Films about art can make art seem small and ba­nal, but they can al­so ex­pand and en­large it—­like the first films by the Bri­tish art film pi­oneer James Scott (*1941). The Mu­se­um Lud­wig will bring them in­to a dia­logue with the works they fea­ture: David Hock­ney’s Il­lus­tra­tions for Four­teen Po­ems by C.P. Ca­va­fy (1966) and works by Richard Hamil­ton. The Cologne-based col­lec­tors Her­bert Mey­er-Ellinger and Chris­toph Vow­inck­el do­nat­ed this se­ries of works by Hock­ney to the mu­se­um in 2016. Now it is be­ing ex­hibit­ed for the first time, along with works on pa­per by Hock­ney and Hamil­ton from the col­lec­tion, sup­ple­ment­ed with loans from pri­vate col­lec­tions.

Il­lus­tra­tions for Four­teen Po­ems by C.P. Ca­va­fy comes from an ear­ly cre­a­tive phase that was cen­tral to David Hock­ney’s (*1937 in Brad­ford, UK) de­vel­op­ment. This port­fo­lio brings to­gether three sub­jects of Hock­ney’s art: his in­ter­est in the ex­pres­sive pos­si­bil­i­ties of prints, the ques­tion of the re­la­tion­ship be­tween lit­er­a­ture and vi­su­al art, and the marked­ly self-evi­dent por­tray­al of ho­mo­sex­u­al­i­ty in a dom­i­nant­ly hetero­sex­u­al so­ci­e­ty. This self-evi­dence is fur­ther un­der­s­cored in Scott’s short film Love’s Pre­sen­ta­tion (1966), which fol­lows the ge­n­e­sis of the se­ries. The film shows the artist as a crafts­man and does not com­ment on the ho­moerot­ic sub­jects that he doc­u­ments in de­tail in the pic­tures, not be­cause he views them as ta­boo, but be­cause—­like Hock­ney’s work it­self—he an­ti­ci­pates a state in which sup­pres­sion has been over­come and the ta­boo long for­got­ten.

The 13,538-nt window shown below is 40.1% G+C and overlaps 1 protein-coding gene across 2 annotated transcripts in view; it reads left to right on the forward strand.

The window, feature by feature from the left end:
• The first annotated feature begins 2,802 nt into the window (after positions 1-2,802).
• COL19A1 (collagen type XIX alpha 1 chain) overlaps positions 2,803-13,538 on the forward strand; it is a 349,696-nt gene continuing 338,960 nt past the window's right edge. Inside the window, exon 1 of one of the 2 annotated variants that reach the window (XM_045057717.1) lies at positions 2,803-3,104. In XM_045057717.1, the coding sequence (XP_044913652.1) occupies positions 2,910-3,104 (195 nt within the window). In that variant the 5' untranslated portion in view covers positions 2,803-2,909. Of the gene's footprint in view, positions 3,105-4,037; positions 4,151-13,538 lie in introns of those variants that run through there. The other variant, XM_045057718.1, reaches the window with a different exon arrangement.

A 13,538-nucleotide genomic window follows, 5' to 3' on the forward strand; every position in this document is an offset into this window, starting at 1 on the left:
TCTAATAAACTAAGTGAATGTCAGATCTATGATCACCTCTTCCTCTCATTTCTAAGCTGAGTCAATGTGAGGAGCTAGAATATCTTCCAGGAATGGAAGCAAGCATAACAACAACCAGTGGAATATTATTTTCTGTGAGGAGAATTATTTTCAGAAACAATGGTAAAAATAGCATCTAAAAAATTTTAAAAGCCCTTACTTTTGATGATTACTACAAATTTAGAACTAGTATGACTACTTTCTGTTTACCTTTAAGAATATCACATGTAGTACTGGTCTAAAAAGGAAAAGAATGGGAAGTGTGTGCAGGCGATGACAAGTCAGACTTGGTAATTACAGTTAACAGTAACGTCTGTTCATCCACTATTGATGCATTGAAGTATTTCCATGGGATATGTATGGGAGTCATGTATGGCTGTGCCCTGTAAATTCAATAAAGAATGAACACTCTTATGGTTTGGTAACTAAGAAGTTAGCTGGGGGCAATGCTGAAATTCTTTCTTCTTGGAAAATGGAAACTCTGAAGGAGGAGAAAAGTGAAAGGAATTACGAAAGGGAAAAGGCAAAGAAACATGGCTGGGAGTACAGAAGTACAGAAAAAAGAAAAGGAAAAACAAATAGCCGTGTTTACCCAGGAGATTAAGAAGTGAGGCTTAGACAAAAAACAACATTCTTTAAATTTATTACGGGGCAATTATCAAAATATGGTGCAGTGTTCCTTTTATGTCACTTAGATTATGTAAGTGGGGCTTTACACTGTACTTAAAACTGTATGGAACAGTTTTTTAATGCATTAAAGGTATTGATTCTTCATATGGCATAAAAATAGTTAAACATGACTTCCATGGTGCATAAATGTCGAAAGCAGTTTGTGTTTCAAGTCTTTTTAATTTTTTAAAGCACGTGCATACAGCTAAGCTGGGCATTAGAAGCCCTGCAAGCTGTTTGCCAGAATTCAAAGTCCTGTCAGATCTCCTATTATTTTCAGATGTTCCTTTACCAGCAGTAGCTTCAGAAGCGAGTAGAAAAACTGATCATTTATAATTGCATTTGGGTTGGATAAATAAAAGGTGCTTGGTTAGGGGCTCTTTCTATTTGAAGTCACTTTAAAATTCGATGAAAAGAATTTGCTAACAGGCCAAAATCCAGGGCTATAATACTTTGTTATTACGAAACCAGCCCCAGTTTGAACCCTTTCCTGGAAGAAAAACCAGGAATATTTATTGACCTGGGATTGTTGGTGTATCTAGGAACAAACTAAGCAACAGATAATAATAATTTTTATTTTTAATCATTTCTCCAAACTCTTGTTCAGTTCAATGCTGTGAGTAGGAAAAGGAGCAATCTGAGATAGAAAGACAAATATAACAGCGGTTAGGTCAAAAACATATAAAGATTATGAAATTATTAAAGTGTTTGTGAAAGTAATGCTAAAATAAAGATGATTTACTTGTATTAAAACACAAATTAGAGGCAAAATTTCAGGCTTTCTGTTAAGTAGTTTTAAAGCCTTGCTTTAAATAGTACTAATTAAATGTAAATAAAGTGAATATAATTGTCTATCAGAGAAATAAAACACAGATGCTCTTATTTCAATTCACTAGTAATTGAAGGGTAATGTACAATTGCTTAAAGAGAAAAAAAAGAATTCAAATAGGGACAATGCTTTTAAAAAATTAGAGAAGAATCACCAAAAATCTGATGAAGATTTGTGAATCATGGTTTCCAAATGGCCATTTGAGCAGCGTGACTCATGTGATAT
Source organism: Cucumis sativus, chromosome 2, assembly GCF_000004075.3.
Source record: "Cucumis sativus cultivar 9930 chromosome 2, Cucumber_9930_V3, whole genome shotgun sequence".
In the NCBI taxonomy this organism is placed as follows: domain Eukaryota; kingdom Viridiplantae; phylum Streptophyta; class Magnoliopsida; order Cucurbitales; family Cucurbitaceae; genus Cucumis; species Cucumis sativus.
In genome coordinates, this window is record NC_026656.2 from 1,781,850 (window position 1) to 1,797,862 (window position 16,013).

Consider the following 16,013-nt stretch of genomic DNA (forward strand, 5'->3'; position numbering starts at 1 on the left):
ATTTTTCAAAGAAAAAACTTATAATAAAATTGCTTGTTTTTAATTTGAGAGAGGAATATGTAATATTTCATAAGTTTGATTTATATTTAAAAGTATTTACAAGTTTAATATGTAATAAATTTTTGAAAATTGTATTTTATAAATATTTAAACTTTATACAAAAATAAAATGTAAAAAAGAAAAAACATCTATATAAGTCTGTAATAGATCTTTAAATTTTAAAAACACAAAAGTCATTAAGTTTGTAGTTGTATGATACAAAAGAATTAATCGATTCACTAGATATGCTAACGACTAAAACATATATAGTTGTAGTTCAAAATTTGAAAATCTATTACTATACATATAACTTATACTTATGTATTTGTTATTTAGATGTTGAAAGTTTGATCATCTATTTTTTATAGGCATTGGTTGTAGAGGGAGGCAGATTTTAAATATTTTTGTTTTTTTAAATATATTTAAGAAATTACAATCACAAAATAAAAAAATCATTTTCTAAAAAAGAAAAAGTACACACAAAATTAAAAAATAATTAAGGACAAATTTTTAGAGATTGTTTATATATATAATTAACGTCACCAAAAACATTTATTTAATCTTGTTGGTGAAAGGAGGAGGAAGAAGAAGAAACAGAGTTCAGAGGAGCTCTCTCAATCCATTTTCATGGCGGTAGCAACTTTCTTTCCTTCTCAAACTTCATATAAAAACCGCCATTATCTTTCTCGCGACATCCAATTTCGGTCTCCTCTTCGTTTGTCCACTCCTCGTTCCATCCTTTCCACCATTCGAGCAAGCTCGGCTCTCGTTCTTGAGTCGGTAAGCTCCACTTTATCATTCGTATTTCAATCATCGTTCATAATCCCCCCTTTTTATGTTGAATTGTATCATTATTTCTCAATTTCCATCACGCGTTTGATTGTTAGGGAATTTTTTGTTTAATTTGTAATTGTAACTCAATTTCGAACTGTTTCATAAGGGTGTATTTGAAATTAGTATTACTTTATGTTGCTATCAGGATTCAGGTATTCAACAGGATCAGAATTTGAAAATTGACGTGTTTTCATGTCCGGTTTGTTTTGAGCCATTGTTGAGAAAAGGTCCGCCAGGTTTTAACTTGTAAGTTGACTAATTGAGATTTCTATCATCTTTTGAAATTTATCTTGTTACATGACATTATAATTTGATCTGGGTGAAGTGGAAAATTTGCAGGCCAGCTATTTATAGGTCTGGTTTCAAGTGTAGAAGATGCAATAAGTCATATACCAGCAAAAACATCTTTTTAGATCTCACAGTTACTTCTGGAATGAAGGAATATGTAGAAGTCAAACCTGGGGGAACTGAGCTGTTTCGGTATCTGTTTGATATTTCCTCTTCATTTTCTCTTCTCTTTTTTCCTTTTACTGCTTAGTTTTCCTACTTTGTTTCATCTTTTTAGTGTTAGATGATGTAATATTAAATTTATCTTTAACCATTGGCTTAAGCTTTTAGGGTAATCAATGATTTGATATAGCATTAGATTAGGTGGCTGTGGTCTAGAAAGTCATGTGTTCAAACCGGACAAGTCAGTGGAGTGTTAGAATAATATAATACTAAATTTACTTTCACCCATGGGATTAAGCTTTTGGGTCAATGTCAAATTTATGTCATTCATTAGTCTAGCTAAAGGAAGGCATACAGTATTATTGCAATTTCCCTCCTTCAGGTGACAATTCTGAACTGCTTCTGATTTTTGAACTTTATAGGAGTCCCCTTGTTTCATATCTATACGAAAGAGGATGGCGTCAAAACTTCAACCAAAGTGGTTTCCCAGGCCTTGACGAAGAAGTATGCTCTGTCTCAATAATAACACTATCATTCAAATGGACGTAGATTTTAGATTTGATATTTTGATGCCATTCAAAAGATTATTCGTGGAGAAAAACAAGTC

Richard Hamil­ton (1922–2011) was one of the ear­li­est rep­re­sen­ta­tives of Bri­tish Pop Art. Hock­ney paint­ed his por­trait, and in 1971 both artists protest­ed against ad­mis­sion fees for Bri­tish mu­se­ums. Hamil­ton’s prints car­ry out sub­ver­sion through af­fir­ma­tion, dis­tilling ba­nal el­e­ments of pop­u­lar cul­ture (celebri­ty wor­ship, ad­ver­tis­ing, post­cards) in or­der to re­veal the empti­ness be­hind the abun­dance, the hor­ror be­hind the kitsch. Scott’s film Richard Hamil­ton (1969) is al­so a film by Richard Hamil­ton. He brings the tem­ples of con­sump­tion, pop stars, and crossed-out Mar­i­lyns back in­to cir­cu­la­tion and dis­solves them in the noise of the me­dia from which Hamil­ton took them. This is film as “ex­pand­ed graph­ics”: not on­ly ed­u­ca­tio­n­al, but al­so an ex­pan­sion and liq­ue­fac­tion of art.